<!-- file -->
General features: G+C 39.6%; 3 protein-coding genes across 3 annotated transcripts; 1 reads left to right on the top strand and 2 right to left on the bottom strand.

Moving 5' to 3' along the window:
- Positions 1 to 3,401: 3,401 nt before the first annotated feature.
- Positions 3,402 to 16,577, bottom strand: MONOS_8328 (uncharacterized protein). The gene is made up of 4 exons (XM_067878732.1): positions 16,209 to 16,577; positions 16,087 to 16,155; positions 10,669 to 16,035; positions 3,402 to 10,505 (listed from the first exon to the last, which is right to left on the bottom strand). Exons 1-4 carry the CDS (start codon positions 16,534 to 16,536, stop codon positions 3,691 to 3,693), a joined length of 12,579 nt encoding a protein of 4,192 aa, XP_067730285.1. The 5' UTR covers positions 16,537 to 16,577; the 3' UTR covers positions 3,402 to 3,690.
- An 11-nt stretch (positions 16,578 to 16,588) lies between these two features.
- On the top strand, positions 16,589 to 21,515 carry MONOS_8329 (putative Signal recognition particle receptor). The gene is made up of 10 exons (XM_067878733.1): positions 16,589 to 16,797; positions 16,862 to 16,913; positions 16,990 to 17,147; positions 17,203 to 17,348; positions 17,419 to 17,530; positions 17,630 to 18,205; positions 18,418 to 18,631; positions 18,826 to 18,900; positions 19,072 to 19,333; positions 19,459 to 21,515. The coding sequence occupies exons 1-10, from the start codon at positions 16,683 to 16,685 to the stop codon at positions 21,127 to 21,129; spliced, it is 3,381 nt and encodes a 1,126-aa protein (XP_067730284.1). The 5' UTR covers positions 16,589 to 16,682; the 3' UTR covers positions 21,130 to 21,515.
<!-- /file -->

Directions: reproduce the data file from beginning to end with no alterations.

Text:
General features: G+C 39.6%; 3 protein-coding genes across 3 annotated transcripts; 1 reads left to right on the top strand and 2 right to left on the bottom strand.

Moving 5' to 3' along the window:
- Positions 1 to 3,401: 3,401 nt before the first annotated feature.
- Positions 3,402 to 16,577, bottom strand: MONOS_8328 (uncharacterized protein). The gene is made up of 4 exons (XM_067878732.1): positions 16,209 to 16,577; positions 16,087 to 16,155; positions 10,669 to 16,035; positions 3,402 to 10,505 (listed from the first exon to the last, which is right to left on the bottom strand). Exons 1-4 carry the CDS (start codon positions 16,534 to 16,536, stop codon positions 3,691 to 3,693), a joined length of 12,579 nt encoding a protein of 4,192 aa, XP_067730285.1. The 5' UTR covers positions 16,537 to 16,577; the 3' UTR covers positions 3,402 to 3,690.
- An 11-nt stretch (positions 16,578 to 16,588) lies between these two features.
- On the top strand, positions 16,589 to 21,515 carry MONOS_8329 (putative Signal recognition particle receptor). The gene is made up of 10 exons (XM_067878733.1): positions 16,589 to 16,797; positions 16,862 to 16,913; positions 16,990 to 17,147; positions 17,203 to 17,348; positions 17,419 to 17,530; positions 17,630 to 18,205; positions 18,418 to 18,631; positions 18,826 to 18,900; positions 19,072 to 19,333; positions 19,459 to 21,515. The coding sequence occupies exons 1-10, from the start codon at positions 16,683 to 16,685 to the stop codon at positions 21,127 to 21,129; spliced, it is 3,381 nt and encodes a 1,126-aa protein (XP_067730284.1). The 5' UTR covers positions 16,589 to 16,682; the 3' UTR covers positions 21,130 to 21,515.